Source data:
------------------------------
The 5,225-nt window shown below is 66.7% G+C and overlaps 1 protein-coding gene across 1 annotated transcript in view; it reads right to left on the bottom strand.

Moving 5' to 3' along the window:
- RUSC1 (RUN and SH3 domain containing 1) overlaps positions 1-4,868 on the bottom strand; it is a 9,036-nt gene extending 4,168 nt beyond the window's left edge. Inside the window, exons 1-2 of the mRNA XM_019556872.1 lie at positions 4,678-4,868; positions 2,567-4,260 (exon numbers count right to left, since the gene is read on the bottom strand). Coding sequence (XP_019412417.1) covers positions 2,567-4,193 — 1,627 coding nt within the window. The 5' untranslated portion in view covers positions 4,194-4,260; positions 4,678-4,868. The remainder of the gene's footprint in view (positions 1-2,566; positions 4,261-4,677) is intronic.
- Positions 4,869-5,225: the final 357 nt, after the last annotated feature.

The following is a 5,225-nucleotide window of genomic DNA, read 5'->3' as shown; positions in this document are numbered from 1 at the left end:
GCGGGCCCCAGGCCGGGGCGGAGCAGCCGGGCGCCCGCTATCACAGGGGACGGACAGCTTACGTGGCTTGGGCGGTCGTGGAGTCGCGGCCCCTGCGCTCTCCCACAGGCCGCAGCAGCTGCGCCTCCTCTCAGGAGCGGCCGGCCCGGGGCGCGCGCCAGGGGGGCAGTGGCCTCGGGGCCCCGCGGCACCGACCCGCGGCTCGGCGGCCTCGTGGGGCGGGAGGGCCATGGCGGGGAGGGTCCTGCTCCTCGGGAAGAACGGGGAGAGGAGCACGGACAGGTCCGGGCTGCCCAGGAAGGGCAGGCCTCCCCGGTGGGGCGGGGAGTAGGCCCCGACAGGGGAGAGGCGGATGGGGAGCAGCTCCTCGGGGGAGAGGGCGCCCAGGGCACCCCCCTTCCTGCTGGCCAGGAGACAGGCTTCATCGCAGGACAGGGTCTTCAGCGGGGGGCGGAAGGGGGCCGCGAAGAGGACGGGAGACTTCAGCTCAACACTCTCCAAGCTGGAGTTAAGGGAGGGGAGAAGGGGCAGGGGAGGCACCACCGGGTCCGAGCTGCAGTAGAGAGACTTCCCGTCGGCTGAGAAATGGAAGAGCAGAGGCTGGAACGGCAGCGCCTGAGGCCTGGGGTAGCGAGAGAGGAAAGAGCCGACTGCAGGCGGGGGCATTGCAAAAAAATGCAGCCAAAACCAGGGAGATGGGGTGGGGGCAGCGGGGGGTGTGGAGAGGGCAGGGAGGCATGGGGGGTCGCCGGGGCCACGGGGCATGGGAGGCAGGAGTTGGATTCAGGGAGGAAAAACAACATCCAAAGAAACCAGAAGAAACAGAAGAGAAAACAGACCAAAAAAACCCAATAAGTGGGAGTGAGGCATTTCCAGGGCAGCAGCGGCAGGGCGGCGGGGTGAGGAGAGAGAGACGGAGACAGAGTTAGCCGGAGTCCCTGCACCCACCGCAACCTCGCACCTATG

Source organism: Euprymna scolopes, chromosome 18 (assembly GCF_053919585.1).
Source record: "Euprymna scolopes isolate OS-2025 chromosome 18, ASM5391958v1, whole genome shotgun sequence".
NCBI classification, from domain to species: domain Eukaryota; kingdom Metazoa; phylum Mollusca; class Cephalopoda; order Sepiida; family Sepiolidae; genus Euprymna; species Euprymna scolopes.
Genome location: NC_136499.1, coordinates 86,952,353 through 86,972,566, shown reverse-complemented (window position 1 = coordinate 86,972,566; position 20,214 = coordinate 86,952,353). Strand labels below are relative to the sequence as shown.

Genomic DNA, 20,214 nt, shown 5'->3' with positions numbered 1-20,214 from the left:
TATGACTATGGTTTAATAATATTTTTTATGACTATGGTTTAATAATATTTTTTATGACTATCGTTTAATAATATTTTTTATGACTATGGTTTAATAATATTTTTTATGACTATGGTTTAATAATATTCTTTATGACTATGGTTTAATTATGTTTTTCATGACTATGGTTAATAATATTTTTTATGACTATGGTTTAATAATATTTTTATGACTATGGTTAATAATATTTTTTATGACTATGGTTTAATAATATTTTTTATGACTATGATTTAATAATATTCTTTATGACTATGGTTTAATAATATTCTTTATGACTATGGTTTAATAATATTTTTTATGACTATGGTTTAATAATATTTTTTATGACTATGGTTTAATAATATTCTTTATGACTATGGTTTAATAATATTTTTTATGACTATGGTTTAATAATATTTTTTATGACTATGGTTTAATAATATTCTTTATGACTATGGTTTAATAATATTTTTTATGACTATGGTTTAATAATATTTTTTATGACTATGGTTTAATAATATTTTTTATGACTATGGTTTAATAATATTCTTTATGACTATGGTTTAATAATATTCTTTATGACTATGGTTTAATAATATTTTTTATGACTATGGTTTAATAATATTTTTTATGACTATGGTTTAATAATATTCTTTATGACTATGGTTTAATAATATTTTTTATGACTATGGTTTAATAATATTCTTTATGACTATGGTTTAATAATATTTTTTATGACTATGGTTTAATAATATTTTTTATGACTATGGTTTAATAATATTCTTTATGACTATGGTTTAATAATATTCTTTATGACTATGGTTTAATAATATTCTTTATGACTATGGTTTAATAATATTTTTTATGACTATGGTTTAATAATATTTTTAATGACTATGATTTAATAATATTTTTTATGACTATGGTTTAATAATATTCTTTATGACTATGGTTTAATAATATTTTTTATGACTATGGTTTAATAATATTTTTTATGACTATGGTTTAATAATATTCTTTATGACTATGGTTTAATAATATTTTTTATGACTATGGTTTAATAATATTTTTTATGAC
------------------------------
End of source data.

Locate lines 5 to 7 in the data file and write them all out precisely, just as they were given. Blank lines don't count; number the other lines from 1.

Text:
The following is a 5,225-nucleotide window of genomic DNA, read 5'->3' as shown; positions in this document are numbered from 1 at the left end:
GCGGGCCCCAGGCCGGGGCGGAGCAGCCGGGCGCCCGCTATCACAGGGGACGGACAGCTTACGTGGCTTGGGCGGTCGTGGAGTCGCGGCCCCTGCGCTCTCCCACAGGCCGCAGCAGCTGCGCCTCCTCTCAGGAGCGGCCGGCCCGGGGCGCGCGCCAGGGGGGCAGTGGCCTCGGGGCCCCGCGGCACCGACCCGCGGCTCGGCGGCCTCGTGGGGCGGGAGGGCCATGGCGGGGAGGGTCCTGCTCCTCGGGAAGAACGGGGAGAGGAGCACGGACAGGTCCGGGCTGCCCAGGAAGGGCAGGCCTCCCCGGTGGGGCGGGGAGTAGGCCCCGACAGGGGAGAGGCGGATGGGGAGCAGCTCCTCGGGGGAGAGGGCGCCCAGGGCACCCCCCTTCCTGCTGGCCAGGAGACAGGCTTCATCGCAGGACAGGGTCTTCAGCGGGGGGCGGAAGGGGGCCGCGAAGAGGACGGGAGACTTCAGCTCAACACTCTCCAAGCTGGAGTTAAGGGAGGGGAGAAGGGGCAGGGGAGGCACCACCGGGTCCGAGCTGCAGTAGAGAGACTTCCCGTCGGCTGAGAAATGGAAGAGCAGAGGCTGGAACGGCAGCGCCTGAGGCCTGGGGTAGCGAGAGAGGAAAGAGCCGACTGCAGGCGGGGGCATTGCAAAAAAATGCAGCCAAAACCAGGGAGATGGGGTGGGGGCAGCGGGGGGTGTGGAGAGGGCAGGGAGGCATGGGGGGTCGCCGGGGCCACGGGGCATGGGAGGCAGGAGTTGGATTCAGGGAGGAAAAACAACATCCAAAGAAACCAGAAGAAACAGAAGAGAAAACAGACCAAAAAAACCCAATAAGTGGGAGTGAGGCATTTCCAGGGCAGCAGCGGCAGGGCGGCGGGGTGAGGAGAGAGAGACGGAGACAGAGTTAGCCGGAGTCCCTGCACCCACCGCAACCTCGCACCTATG

Source organism: Euprymna scolopes, chromosome 18 (assembly GCF_053919585.1).